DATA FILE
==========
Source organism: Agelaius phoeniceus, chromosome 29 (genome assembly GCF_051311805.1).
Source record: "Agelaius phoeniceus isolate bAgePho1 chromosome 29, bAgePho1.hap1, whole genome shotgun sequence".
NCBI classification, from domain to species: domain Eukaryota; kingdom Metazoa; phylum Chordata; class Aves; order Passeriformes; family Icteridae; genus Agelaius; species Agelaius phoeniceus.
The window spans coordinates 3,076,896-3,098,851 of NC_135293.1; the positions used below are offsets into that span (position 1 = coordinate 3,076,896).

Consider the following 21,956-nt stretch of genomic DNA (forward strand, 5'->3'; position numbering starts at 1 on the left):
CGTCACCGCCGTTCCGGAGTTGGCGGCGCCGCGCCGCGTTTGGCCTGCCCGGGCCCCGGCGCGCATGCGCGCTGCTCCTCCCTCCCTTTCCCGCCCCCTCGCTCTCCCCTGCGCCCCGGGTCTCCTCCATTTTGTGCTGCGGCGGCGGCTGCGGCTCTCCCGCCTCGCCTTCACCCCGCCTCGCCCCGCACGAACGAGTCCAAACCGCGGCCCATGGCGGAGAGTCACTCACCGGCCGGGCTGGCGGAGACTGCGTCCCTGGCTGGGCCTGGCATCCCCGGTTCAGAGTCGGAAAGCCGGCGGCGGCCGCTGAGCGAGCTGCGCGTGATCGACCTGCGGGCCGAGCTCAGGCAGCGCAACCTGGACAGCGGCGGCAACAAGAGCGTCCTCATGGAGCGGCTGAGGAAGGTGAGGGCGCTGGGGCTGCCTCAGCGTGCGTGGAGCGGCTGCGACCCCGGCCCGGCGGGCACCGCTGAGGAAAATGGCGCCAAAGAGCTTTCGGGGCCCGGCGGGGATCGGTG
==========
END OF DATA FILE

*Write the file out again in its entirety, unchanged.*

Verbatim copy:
Source organism: Agelaius phoeniceus, chromosome 29 (genome assembly GCF_051311805.1).
Source record: "Agelaius phoeniceus isolate bAgePho1 chromosome 29, bAgePho1.hap1, whole genome shotgun sequence".
NCBI classification, from domain to species: domain Eukaryota; kingdom Metazoa; phylum Chordata; class Aves; order Passeriformes; family Icteridae; genus Agelaius; species Agelaius phoeniceus.
The window spans coordinates 3,076,896-3,098,851 of NC_135293.1; the positions used below are offsets into that span (position 1 = coordinate 3,076,896).

Consider the following 21,956-nt stretch of genomic DNA (forward strand, 5'->3'; position numbering starts at 1 on the left):
CGTCACCGCCGTTCCGGAGTTGGCGGCGCCGCGCCGCGTTTGGCCTGCCCGGGCCCCGGCGCGCATGCGCGCTGCTCCTCCCTCCCTTTCCCGCCCCCTCGCTCTCCCCTGCGCCCCGGGTCTCCTCCATTTTGTGCTGCGGCGGCGGCTGCGGCTCTCCCGCCTCGCCTTCACCCCGCCTCGCCCCGCACGAACGAGTCCAAACCGCGGCCCATGGCGGAGAGTCACTCACCGGCCGGGCTGGCGGAGACTGCGTCCCTGGCTGGGCCTGGCATCCCCGGTTCAGAGTCGGAAAGCCGGCGGCGGCCGCTGAGCGAGCTGCGCGTGATCGACCTGCGGGCCGAGCTCAGGCAGCGCAACCTGGACAGCGGCGGCAACAAGAGCGTCCTCATGGAGCGGCTGAGGAAGGTGAGGGCGCTGGGGCTGCCTCAGCGTGCGTGGAGCGGCTGCGACCCCGGCCCGGCGGGCACCGCTGAGGAAAATGGCGCCAAAGAGCTTTCGGGGCCCGGCGGGGATCGGTG